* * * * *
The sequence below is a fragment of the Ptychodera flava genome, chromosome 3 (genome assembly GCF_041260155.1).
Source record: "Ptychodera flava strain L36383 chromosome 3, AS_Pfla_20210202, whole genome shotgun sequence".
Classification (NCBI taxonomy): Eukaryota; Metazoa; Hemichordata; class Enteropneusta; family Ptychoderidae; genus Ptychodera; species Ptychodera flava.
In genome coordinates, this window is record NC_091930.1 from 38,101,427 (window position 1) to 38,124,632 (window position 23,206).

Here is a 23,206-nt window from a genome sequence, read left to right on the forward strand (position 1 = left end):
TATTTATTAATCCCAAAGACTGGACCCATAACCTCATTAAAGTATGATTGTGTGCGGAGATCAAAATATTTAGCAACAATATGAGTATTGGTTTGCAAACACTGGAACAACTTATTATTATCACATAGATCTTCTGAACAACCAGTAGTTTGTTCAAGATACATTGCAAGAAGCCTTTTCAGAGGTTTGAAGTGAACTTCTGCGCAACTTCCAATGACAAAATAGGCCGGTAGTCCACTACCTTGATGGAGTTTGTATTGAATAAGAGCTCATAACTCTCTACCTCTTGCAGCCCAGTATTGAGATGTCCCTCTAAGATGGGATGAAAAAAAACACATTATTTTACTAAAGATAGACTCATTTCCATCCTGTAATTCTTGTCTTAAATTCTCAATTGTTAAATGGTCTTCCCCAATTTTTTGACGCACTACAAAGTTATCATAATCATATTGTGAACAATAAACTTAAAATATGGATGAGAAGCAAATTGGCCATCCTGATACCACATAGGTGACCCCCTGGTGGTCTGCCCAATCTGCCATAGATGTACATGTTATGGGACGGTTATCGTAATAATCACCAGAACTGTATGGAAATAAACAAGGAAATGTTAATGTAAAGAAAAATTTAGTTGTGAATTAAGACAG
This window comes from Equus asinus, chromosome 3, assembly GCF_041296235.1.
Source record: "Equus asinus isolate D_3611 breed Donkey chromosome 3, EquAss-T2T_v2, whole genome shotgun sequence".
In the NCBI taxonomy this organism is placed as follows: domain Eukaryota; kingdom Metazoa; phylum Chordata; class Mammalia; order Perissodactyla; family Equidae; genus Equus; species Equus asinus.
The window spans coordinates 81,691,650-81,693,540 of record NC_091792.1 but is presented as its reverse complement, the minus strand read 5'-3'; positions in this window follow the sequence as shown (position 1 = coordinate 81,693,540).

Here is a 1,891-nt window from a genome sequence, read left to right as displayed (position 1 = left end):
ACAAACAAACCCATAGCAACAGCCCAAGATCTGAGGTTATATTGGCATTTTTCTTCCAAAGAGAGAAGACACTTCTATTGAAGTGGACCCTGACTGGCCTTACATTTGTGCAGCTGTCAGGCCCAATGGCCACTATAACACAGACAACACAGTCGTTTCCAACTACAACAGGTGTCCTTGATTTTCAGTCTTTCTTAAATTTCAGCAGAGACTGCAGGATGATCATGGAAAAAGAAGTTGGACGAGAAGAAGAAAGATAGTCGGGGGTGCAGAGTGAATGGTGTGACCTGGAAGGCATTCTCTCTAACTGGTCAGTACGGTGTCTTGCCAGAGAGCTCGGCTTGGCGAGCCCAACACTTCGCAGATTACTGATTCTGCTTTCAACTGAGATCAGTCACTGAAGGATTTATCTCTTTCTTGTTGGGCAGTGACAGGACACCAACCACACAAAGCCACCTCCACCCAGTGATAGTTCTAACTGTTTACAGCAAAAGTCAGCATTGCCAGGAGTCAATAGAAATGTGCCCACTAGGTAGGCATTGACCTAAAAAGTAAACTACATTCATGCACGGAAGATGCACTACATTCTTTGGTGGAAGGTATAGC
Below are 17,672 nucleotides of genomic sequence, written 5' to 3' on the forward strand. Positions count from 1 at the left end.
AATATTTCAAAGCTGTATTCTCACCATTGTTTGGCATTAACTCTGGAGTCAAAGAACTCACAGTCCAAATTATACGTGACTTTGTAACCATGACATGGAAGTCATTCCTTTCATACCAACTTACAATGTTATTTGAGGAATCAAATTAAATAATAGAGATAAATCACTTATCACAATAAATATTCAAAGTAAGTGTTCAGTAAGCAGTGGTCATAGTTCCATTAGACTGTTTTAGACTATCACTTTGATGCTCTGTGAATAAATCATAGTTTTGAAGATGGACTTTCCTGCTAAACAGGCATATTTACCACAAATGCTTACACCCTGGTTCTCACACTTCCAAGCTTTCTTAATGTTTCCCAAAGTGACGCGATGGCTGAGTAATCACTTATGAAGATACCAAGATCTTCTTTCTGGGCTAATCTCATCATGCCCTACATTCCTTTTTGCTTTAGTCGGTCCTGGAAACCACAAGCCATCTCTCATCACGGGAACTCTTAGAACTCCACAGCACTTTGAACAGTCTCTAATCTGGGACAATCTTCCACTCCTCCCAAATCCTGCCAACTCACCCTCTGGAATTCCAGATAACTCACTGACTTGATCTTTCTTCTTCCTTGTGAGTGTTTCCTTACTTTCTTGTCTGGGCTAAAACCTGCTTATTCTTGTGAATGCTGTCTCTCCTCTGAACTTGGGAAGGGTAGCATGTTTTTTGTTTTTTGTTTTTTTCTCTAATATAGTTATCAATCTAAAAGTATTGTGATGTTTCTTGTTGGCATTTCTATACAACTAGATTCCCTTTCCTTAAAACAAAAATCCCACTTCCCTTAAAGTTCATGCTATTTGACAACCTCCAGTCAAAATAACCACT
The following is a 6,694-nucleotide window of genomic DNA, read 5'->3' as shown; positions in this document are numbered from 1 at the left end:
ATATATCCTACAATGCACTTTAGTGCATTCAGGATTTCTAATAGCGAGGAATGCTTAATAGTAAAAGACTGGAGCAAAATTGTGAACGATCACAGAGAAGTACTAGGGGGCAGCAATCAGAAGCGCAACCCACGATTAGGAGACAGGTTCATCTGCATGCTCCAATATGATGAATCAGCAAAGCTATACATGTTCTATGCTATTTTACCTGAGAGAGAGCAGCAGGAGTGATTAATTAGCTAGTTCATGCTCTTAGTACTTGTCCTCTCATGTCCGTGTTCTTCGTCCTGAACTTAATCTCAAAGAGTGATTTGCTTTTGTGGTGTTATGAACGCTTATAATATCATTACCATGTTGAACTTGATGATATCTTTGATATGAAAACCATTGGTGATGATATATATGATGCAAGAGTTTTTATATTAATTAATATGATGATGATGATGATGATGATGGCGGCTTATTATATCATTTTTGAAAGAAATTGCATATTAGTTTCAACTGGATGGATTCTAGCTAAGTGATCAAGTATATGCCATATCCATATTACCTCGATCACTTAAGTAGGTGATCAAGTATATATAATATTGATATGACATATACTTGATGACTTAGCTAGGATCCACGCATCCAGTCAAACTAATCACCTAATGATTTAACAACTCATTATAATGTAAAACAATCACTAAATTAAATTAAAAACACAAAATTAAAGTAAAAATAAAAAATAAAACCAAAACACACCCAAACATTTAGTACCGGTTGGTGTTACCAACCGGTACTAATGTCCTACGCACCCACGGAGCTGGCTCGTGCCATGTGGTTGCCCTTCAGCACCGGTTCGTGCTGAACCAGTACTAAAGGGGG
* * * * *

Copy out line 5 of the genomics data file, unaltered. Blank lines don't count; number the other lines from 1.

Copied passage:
Here is a 23,206-nt window from a genome sequence, read left to right on the forward strand (position 1 = left end):